As University of Wisconsin students studying abroad in the spring book their flights and pack their bags, many are starting to fear they will have to carry some other additional baggage — finding someone to sublet their apartments.

One of the many students finding trouble with the newfound problem is Phi Mu president Asyhlee Sopala, who needs someone to replace her spot before she flies off to Copenhagen next spring.

“I just don’t get it,” Sopala said. “I mean, my roommates and I listed our gorg apartment at the James for a discounted price — only 1,600 a month! Per person! It’s like, do people not get there’s a pool and they can just have their parents pay it?!”

Sopala, like others across campus, is still trying to find someone to sublet her reasonably priced apartment for a single semester. Every day, more apartments with luxurious overlooks, vaulted ceilings and private jacuzzis are listed on Facebook Marketplace, but the comment sections remain empty.

Many Parisian-hopefuls and Venice-bound students say the subletting market has been extra harsh and unforgiving this year. One potential explanation is that a lot more people are trying to study abroad in the spring after COVID-19 halted programs across the globe last academic year.

But local economists and students on budgets contend the real problem is an over-saturation of the subletting market due to the climbing quantity of high-priced units. As famous economist James Smith is quoted as saying “Haha supply and demand or some shit, lol I don’t actually know how to do real math.”

Supply is certainly exceeding demand — much to the chagrin of students like Sopala.

Sopala loses hope each day that someone will snatch up her sweet pad — of course, after they pass a rigorous written and oral exam to prove that the new roomie will click instantaneously with her “besties.”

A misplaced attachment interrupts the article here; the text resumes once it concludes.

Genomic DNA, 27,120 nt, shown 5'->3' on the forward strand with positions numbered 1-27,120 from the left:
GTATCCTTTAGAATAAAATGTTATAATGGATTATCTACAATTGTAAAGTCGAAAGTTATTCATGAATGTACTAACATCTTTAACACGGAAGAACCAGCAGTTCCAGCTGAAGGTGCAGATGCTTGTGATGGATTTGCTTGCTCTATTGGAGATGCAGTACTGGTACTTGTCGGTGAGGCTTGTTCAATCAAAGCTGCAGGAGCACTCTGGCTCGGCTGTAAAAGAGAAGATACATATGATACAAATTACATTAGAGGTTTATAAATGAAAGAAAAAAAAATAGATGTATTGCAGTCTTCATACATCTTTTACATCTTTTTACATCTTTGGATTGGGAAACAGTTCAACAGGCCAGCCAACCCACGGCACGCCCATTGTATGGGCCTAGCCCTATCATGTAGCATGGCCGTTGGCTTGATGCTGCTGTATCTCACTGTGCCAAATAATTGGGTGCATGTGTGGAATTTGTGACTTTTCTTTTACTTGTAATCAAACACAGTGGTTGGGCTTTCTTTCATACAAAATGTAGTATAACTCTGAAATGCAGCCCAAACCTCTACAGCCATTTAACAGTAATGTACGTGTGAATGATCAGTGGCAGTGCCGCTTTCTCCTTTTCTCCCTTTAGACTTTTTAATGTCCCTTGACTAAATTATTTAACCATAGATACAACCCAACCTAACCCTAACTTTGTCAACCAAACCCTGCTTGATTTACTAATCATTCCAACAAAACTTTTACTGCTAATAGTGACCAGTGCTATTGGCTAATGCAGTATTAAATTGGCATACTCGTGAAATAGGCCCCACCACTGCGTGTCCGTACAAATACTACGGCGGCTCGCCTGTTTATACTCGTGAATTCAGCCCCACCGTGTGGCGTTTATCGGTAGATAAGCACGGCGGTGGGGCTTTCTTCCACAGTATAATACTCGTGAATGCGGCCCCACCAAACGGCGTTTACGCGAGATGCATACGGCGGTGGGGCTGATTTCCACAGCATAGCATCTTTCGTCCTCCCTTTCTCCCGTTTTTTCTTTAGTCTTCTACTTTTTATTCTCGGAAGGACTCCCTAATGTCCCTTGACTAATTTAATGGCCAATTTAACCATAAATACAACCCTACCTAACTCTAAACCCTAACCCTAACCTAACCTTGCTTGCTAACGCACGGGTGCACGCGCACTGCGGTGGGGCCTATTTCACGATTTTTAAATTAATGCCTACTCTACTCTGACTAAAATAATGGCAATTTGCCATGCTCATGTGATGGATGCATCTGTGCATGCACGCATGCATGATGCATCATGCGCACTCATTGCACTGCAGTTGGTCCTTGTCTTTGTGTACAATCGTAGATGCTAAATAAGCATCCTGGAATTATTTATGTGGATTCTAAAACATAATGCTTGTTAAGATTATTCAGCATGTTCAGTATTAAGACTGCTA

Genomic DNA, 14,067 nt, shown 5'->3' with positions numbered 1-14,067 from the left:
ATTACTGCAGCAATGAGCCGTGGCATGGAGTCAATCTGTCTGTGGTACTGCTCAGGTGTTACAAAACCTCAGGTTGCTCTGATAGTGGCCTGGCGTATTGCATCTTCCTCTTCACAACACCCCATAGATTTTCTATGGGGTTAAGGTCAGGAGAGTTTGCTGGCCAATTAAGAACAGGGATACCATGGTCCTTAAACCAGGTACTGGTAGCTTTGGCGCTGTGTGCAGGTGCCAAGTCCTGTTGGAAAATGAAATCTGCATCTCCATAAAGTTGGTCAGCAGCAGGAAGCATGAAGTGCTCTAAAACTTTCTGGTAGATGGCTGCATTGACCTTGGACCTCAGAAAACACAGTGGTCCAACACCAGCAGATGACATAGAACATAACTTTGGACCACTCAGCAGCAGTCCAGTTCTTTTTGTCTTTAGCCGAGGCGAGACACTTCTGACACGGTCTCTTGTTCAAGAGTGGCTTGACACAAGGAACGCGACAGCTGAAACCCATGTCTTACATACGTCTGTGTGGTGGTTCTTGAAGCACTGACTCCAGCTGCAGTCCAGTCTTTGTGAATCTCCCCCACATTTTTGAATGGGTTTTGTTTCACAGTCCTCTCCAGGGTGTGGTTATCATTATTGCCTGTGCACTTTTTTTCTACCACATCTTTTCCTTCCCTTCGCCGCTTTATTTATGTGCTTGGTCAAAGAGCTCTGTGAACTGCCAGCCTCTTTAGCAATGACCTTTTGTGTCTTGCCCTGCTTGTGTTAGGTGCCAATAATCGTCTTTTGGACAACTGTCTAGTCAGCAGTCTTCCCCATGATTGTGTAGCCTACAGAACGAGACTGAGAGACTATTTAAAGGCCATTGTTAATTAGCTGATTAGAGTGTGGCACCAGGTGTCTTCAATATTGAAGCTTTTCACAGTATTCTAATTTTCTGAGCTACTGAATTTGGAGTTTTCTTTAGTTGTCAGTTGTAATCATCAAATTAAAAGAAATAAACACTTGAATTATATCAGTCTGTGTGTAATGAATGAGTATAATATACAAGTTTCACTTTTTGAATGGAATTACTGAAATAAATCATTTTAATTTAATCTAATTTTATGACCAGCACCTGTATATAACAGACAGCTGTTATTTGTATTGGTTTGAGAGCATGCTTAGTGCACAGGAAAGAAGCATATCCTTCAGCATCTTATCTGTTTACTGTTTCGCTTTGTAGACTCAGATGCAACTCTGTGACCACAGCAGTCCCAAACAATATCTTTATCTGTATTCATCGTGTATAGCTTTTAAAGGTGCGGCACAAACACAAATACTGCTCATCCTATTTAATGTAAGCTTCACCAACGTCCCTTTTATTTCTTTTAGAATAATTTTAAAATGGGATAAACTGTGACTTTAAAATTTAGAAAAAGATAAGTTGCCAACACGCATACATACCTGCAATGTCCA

“My roommates are so fun and easy to live with!” Sopala said while eagerly smiling and vigorously shaking her head.

“I’ve always had a dream to study abroad, no sudden need to get away or whatever … I am heartbroken to leave my girls!” she said, bursting into seemingly nervous laughter.

Some students have gotten so desperate, they have taken to dating apps to swipe for subletters. But Sopala said she has found this method to be unsuccessful.

“It’s honestly mostly just weird guys who work at Epic that respond to the ads, which obviously leads to nowhere,” Sopala said with a sigh.

As stressful as the lack of subletters has been for tenants yearning to study across the pond, the effects of the dearth of affordable sublet housing have been felt across the city.

UW urban planning expert Amar Reddy said the amount of high-priced apartments available to sublet in the Downtown campus area is “astonishing” but also “stupid.”

“I always knew we had students here whose parents had deep pockets, but the living expenses in that area are truly unsustainable for most of the UW population — especially in a sublet situation,” Reddy explained. “And what 20-something honestly needs a jacuzzi on their balcony?”

Reddy worries the city is heading toward a second housing crisis — a social crisis rather than an economic one.

Given there is already a lack of houses on the market on the outskirts of the city, startup families are going to be driven inward, he explained. Though mixing young families with young college students in the same complexes may be the only feasible option to meet the housing demand, Reddy worries about the social and safety implications.

“I’ve seen what students do in those apartments,” Reddy said. “So if you’re heading that way, all I have to say is good luck.”

Sopala says no matter what happens with subletting her apartment, she is going to realize her dream of studying in Copenhagen this spring.

“I’m going to make it there, no matter the cost!” Sopala said defiantly. “And I’m sure my dad won’t mind, either.”